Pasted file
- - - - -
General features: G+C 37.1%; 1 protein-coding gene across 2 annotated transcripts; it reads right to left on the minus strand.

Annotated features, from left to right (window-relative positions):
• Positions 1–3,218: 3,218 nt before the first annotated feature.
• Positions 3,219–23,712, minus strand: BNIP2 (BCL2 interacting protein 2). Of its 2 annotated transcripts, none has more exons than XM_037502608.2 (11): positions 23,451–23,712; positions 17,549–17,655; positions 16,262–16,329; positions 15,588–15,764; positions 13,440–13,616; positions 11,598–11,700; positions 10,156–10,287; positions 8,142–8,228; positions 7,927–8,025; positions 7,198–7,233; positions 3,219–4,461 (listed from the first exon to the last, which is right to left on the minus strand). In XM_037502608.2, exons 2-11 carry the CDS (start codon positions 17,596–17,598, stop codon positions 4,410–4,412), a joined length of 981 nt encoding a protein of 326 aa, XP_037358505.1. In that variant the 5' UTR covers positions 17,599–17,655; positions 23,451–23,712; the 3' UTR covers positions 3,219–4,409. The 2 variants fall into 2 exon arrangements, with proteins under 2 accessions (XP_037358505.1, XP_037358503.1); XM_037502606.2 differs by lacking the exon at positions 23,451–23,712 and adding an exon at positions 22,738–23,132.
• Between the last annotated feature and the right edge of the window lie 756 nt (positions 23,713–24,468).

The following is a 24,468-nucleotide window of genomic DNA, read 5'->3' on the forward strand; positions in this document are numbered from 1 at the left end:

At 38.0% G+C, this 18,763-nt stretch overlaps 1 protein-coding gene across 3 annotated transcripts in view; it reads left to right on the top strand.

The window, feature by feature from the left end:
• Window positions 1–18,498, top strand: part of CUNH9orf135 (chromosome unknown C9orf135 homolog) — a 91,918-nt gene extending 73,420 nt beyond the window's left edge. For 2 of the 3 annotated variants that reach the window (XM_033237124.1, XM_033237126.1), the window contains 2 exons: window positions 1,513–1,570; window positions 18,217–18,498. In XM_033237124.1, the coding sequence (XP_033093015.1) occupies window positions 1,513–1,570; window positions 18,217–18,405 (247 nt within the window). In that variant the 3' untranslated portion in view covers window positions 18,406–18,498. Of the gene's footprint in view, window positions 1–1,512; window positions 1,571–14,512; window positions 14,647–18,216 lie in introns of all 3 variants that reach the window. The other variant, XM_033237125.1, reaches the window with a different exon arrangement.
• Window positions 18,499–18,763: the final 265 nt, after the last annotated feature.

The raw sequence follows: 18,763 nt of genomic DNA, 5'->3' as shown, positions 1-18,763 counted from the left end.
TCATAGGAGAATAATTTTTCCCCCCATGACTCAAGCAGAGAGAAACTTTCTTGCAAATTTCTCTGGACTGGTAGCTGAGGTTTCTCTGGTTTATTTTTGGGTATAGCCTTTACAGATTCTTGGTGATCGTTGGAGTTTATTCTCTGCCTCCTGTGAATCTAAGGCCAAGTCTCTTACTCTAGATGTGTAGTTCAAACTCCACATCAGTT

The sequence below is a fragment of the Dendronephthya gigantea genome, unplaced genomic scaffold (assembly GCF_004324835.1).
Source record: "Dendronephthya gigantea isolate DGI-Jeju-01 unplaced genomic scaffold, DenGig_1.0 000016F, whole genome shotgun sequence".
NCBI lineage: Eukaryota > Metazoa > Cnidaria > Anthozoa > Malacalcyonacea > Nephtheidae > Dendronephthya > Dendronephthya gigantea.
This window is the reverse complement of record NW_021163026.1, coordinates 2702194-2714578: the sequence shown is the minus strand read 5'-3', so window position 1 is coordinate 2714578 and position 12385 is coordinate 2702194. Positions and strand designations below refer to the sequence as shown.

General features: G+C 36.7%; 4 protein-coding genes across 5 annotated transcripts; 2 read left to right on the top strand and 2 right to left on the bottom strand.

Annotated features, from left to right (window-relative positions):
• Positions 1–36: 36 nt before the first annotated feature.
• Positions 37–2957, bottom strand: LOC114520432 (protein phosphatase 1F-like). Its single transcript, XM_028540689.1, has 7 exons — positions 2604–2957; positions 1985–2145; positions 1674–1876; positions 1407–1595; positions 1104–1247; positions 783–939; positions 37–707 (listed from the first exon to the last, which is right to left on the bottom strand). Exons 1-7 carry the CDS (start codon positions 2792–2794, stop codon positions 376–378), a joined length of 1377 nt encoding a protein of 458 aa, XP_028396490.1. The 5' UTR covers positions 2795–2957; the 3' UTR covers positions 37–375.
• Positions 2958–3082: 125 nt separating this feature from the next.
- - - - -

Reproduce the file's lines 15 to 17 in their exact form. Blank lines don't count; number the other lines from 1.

NCBI lineage: Eukaryota > Metazoa > Cnidaria > Anthozoa > Malacalcyonacea > Nephtheidae > Dendronephthya > Dendronephthya gigantea.
This window is the reverse complement of record NW_021163026.1, coordinates 2702194-2714578: the sequence shown is the minus strand read 5'-3', so window position 1 is coordinate 2714578 and position 12385 is coordinate 2702194. Positions and strand designations below refer to the sequence as shown.

General features: G+C 36.7%; 4 protein-coding genes across 5 annotated transcripts; 2 read left to right on the top strand and 2 right to left on the bottom strand.